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Surgical Products Daily

PHOTOS OF THE DAY: Liver Transplants

March 2, 2011 5:09 am | Comments

In this photo taken Feb. 12, 2011, Matthew Rosiello, 21, is aided by his mother Randy as she checks his surgically placed catheter at their home in New York. Matthew is waiting for a liver transplant and is connected to port-a cath throughout the day. Soon after telling him it was time for a liver transplant, doctors gave Matthew more tough news: he wasn't likely to get one any time soon in his home state of New York.

The Sign

March 2, 2011 5:06 am | by Bruce Campbell, MD | Comments

“Give, give, give — what is the point of having experience, knowledge, or talent if I don’t give it away? Of having stories if I don’t tell them to others? … It is in giving that I connect with others, with the world, and with the divine.” - Isabel Allende   My office is not unusual.

Gastric Bypass Is Not A Shortcut To Treat Obesity

March 1, 2011 4:21 am | by Michael Kirsch, MD | Comments

Bringing The Promise Of Networking To Minimally Invasive Surgery

March 1, 2011 4:19 am | Pointe Conception Medical | Comments

With the rise of minimally invasive surgery, imaging in the OR has become increasingly important. Furthermore, the ability for facilities to manage the image data captured is crucial. To meet this need, Pointe Conception Medical (PC Medical) in Santa Barbara, CA, has developed the EndoHub™ Hardware and EndoPresence™ Software Suites.


The Crude Therapy

February 28, 2011 5:48 am | Comments

Are Doctors Too Quick to Cut? Does the American medical culture rely too heavily on surgical treatments? Susan Love is president of the Dr. Susan Love Research Foundation and clinical professor of surgery at the David Geffen School of Medicine at the University of California, Los Angeles.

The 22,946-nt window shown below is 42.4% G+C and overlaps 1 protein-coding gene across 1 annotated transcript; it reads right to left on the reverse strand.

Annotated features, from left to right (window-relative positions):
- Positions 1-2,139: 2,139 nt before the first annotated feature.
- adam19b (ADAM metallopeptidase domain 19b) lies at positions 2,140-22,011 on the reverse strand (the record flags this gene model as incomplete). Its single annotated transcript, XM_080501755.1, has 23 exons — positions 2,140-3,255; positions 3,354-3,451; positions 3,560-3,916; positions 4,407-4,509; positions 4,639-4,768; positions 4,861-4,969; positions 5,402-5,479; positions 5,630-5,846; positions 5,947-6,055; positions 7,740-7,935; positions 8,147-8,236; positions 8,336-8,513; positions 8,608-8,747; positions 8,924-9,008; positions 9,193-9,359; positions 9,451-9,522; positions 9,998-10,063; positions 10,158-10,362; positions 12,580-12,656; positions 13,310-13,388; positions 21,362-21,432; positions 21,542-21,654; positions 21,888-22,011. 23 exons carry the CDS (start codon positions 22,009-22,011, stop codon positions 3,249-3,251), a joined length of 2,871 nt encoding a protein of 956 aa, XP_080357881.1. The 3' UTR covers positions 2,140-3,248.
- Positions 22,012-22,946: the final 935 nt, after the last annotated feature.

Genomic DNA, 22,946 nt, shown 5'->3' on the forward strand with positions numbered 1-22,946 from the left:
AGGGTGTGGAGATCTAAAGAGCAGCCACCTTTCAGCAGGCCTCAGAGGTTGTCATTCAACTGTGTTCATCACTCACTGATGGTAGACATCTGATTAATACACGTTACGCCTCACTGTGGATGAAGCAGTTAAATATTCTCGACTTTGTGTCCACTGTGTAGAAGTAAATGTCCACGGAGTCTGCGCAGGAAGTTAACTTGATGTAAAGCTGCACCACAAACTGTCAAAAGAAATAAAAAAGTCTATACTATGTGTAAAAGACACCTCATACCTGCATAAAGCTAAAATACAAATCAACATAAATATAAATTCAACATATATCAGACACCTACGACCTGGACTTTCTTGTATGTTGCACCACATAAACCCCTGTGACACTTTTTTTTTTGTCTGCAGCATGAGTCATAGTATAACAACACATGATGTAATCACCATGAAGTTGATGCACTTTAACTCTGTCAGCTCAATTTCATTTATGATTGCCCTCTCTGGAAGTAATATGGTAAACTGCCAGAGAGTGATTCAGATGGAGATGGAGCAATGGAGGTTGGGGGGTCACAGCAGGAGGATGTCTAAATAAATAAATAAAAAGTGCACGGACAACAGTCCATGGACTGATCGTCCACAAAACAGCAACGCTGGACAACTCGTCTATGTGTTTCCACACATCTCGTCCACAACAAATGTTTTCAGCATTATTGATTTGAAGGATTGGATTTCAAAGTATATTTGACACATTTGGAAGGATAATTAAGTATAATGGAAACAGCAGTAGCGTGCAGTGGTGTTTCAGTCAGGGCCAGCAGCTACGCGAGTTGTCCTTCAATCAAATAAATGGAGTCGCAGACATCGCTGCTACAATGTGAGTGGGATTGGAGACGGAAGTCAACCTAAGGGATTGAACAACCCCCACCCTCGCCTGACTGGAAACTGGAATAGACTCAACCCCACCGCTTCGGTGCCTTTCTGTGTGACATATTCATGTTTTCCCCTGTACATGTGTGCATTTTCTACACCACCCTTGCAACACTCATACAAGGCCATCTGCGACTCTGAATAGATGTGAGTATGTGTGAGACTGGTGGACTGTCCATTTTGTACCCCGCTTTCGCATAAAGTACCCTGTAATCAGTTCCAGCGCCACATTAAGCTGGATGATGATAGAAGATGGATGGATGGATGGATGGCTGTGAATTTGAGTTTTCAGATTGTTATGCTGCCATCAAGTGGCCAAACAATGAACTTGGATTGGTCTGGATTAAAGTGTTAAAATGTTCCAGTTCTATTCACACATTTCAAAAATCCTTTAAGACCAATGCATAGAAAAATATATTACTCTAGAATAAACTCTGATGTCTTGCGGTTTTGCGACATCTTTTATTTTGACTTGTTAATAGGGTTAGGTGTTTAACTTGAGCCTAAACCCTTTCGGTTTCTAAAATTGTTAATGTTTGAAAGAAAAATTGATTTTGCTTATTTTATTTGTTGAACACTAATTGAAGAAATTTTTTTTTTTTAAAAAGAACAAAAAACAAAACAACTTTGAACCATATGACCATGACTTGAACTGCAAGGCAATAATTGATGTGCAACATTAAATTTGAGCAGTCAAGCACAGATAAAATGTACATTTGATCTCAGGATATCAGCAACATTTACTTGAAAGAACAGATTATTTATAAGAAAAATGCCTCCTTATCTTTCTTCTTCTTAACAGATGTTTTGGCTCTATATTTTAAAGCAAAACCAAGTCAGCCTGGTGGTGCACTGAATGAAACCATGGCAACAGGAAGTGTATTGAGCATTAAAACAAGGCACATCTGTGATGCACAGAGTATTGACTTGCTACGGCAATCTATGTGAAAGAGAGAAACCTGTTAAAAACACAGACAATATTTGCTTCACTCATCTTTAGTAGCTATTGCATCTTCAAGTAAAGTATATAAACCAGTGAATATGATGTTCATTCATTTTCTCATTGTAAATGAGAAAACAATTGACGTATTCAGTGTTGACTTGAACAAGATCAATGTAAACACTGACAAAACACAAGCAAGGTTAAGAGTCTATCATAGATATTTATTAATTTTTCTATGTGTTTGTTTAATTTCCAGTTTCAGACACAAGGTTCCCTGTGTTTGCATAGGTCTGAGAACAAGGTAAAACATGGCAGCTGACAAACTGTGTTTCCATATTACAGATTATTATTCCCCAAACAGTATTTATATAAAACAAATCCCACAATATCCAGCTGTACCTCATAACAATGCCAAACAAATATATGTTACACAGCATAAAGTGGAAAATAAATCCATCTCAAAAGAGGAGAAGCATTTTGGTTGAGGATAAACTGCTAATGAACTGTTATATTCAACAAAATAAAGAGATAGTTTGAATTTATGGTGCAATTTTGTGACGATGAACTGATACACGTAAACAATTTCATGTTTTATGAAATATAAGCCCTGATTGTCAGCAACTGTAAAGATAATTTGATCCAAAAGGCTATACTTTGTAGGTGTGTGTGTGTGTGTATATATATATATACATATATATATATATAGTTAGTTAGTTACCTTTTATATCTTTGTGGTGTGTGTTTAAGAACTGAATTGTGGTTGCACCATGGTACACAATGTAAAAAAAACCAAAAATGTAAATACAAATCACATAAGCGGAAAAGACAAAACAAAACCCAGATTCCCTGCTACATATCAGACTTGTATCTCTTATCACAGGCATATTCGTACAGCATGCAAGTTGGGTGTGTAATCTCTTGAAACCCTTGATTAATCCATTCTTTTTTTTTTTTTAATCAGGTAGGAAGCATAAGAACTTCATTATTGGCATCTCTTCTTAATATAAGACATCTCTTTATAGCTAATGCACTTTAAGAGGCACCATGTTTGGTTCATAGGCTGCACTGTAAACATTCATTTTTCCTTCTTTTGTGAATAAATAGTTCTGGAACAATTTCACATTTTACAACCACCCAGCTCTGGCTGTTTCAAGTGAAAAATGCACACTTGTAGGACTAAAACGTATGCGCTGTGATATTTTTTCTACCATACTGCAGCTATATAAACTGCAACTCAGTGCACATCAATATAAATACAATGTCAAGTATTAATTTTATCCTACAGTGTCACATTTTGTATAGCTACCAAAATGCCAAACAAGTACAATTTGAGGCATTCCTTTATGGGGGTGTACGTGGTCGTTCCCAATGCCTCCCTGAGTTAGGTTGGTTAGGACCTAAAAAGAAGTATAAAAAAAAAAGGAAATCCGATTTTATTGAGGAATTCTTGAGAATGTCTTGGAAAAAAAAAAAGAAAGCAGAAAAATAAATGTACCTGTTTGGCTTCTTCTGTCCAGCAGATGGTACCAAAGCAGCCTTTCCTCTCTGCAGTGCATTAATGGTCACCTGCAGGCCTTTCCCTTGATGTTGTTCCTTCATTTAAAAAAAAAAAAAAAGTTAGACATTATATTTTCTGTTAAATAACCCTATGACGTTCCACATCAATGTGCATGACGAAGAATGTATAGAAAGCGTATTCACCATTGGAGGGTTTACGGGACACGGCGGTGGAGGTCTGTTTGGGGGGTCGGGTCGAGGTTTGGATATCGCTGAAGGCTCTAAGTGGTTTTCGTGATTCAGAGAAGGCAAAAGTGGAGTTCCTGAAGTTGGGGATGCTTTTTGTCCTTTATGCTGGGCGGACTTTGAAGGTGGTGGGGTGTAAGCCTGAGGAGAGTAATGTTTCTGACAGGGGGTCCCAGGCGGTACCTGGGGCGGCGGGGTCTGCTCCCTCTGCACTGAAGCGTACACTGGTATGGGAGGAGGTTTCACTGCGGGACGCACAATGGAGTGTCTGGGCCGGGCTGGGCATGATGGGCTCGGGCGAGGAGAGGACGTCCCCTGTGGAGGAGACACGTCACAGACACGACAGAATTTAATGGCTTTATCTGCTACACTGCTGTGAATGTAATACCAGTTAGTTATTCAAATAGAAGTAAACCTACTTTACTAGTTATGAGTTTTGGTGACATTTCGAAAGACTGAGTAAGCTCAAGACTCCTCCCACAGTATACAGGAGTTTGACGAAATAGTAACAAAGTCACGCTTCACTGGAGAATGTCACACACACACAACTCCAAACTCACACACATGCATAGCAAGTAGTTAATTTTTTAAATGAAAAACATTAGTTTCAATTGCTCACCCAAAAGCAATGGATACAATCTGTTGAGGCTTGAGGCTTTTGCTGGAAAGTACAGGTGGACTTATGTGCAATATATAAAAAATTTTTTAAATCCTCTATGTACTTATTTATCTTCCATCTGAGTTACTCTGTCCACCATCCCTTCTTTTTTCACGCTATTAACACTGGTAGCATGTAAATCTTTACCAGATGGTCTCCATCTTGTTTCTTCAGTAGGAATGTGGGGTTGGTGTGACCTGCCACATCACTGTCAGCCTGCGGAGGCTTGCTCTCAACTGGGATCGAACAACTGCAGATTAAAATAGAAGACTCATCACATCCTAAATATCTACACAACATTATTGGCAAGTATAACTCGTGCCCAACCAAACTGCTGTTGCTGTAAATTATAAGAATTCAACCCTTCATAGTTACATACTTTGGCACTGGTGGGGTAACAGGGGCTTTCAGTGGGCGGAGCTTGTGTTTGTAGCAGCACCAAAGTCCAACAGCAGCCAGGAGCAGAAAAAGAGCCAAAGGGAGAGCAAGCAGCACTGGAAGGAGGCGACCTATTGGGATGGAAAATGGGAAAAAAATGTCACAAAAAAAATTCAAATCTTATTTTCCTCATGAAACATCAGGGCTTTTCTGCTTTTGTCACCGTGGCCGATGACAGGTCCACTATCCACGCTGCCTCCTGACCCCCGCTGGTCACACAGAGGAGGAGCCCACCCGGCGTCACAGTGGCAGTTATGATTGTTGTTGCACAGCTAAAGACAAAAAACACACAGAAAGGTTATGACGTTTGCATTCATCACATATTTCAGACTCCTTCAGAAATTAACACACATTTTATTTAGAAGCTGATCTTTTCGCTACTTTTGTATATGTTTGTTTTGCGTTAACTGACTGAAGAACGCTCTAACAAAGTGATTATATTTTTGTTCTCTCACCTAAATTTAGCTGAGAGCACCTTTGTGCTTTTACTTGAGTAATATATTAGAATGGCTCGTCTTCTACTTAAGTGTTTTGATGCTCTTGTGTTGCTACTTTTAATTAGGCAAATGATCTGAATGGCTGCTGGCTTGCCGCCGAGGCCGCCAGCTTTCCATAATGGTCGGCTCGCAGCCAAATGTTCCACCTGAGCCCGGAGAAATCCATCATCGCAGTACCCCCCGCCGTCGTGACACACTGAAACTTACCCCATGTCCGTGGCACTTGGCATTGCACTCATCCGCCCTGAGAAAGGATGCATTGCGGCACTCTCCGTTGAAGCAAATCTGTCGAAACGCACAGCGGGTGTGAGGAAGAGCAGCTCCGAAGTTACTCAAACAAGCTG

Controlling A Computer With Thoughts

February 28, 2011 5:47 am | by University of Pittsburgh | Comments

New technology may one day help patients control assistive devices with their thoughts. Photo Credit: University of Pittsburgh Schools of the Health Sciences. Researchers at the University of Pittsburgh have been awarded funding for two projects that will place brain-computer interfaces (BCI) in patients with spinal cord injuries to test if it is possible for them to control external devices, such as a computer cursor or a prosthetic limb, with their thoughts.

Feeding The Nurses

February 25, 2011 6:35 am | by Theresa Brown, RN | Comments

I joke that nurses will do anything for food. Good food, bad food, healthy food, junk food — we’re not particular. Patients must understand that too, because they constantly bring us food.

The Devil Is In The Details

February 25, 2011 6:34 am | by David Mantey, editor PD&D | Comments

With a growing amputee population, two firms partner to design artificial limbs that use vacuum pumps to increase circulation, comfort, and quality of life. February 25, 2011 A new system for prosthetics eliminates excess motion and, since the vacuum pressure is high enough, converts perspiration from the socket to a vapor that seeps out through the pump back into the atmosphere—curing another ailment of the below-knee amputee community.